Windows 10 Nearly Hits 50 Percent Market Share On Steam Hardware And Software Survey

Microsoft is doing everything within its power to get everyone with a PC to upgrade to Windows 10. While not without the occasional controversy, its efforts are paying off, particularly among gamers. According to the latest Steam Hardware and Software Survey, almost half of all players who use the digital distribution platform are now running Windows 10.

The figure stands at 47.44 percent for Windows 10 64-bit, an increase of 2.77 percent compared to a month ago. Another 1.51 percent of gamers on Steam are using the 32-bit version of Windows 10, bringing the overall tally to 48.95 percent. It's feasible that Windows 10 usage on Steam will surpass Windows 7 by the end of the year, the latter of which stands at 34.66 percent combined (28.74 percent use Windows 7 64-bit and another 5.92 percent use the 32-bit version).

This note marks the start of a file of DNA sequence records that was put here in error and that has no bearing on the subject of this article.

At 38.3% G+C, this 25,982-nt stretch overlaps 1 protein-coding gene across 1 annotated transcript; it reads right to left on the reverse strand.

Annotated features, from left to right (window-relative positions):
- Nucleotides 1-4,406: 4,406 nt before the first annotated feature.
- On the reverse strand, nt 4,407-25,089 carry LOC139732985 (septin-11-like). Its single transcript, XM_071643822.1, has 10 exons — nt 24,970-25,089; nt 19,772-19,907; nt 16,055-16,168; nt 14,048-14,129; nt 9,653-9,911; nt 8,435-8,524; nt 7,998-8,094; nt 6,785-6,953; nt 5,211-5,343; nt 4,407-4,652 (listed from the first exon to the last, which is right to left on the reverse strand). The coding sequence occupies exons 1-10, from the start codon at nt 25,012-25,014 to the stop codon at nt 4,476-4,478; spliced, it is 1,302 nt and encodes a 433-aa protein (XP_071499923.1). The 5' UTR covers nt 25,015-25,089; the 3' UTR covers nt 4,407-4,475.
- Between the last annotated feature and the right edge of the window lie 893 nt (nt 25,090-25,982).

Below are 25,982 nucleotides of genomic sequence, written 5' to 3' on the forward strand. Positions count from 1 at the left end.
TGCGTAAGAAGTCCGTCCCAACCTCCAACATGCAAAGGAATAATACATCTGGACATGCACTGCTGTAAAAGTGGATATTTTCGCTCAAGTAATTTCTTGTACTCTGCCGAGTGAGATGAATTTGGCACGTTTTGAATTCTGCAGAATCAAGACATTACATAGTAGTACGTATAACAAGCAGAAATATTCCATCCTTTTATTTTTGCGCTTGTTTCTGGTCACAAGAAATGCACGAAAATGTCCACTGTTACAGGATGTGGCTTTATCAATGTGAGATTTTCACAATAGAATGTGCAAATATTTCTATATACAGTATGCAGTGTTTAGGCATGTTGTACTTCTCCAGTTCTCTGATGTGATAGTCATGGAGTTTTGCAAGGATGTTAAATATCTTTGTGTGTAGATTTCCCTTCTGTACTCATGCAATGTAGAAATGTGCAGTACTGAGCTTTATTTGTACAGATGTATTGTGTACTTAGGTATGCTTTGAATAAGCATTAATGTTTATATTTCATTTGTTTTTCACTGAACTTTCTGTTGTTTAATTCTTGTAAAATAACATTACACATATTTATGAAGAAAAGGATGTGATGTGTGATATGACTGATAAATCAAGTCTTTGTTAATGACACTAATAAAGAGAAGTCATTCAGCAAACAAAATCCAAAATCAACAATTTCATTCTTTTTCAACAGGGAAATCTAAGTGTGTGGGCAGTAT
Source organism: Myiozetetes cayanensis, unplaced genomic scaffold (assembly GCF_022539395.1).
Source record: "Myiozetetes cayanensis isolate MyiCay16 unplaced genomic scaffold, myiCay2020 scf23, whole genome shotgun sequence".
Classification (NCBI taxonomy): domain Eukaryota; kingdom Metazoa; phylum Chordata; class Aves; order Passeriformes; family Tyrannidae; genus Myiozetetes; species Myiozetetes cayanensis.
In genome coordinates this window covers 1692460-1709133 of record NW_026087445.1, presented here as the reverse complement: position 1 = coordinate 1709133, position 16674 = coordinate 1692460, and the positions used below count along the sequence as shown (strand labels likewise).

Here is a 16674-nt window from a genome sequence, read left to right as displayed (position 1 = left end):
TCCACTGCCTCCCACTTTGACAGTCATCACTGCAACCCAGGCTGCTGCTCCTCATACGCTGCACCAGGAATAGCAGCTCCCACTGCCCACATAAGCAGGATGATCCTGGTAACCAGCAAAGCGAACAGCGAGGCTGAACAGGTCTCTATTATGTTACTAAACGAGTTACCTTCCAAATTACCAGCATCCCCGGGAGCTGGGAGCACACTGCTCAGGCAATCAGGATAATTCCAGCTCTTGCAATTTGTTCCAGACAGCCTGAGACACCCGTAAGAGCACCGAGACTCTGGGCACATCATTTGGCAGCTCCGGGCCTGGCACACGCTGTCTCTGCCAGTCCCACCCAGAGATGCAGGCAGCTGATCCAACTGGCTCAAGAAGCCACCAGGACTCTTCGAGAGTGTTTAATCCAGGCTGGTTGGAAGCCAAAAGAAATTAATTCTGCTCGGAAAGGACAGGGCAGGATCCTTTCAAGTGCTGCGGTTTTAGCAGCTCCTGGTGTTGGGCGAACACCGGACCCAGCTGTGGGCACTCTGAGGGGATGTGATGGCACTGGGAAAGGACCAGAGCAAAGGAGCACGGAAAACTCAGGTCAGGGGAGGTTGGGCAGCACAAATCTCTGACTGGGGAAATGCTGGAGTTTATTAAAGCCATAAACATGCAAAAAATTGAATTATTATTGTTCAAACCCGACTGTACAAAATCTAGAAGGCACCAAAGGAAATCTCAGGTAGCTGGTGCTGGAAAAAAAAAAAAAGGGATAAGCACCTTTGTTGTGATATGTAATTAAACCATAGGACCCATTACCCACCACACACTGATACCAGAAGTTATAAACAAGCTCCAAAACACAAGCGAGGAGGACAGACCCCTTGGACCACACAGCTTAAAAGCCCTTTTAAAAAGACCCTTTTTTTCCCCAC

It's an interesting ascent for Windows 10, though not terribly surprising. Microsoft gave the OS away for free as an upgrade to anyone who was running a legitimate copy of Windows 7 or Windows 8/8.1, and it's still available at no cost for people with accessibility needs. That alone could explain why Windows 10's numbers are looking so good.

On top of that, gamers are prone to make the jump for DirectX 12 compatibility. Microsoft's latest DirectX API is only available in Windows 10, and while there aren't a ton of titles that support DX12, they're growing in number. And if you're a gamer building a new PC, unless you have a serious aversion to Windows 10 for whatever reason—privacy concerns, perhaps—it doesn't make sense to roll with an older version.

Be that as it may, it's still interesting to note that Windows 10 is the only Windows OS that saw its share of Steam users grow last month. Every other version of Windows saw a decline. Meanwhile, Mac OS X mostly stood still across the board (there were some small gains and dips), while Linux continues to show a slow and gradual ascent.